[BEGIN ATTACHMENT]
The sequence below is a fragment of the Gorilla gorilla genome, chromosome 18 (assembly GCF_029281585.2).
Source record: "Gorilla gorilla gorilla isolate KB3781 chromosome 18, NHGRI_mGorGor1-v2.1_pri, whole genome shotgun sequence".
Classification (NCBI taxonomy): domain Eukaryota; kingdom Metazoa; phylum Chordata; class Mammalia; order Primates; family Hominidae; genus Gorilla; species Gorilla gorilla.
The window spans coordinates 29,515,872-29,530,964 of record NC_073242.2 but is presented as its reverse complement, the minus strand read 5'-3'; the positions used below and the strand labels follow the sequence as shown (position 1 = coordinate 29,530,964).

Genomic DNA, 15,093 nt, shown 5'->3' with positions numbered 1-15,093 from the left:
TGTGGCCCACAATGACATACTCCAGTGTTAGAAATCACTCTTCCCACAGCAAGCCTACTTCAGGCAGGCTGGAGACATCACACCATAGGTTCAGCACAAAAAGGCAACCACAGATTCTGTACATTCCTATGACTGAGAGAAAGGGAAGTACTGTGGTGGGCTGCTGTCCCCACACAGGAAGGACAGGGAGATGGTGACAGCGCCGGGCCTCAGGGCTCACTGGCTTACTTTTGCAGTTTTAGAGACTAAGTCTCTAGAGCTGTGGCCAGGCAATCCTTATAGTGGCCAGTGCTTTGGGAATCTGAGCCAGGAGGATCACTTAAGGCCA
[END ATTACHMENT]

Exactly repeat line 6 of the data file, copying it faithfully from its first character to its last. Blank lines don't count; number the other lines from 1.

TGTGGCCCACAATGACATACTCCAGTGTTAGAAATCACTCTTCCCACAGCAAGCCTACTTCAGGCAGGCTGGAGACATCACACCATAGGTTCAGCACAAAAAGGCAACCACAGATTCTGTACATTCCTATGACTGAGAGAAAGGGAAGTACTGTGGTGGGCTGCTGTCCCCACACAGGAAGGACAGGGAGATGGTGACAGCGCCGGGCCTCAGGGCTCACTGGCTTACTTTTGCAGTTTTAGAGACTAAGTCTCTAGAGCTGTGGCCAGGCAATCCTTATAGTGGCCAGTGCTTTGGGAATCTGAGCCAGGAGGATCACTTAAGGCCA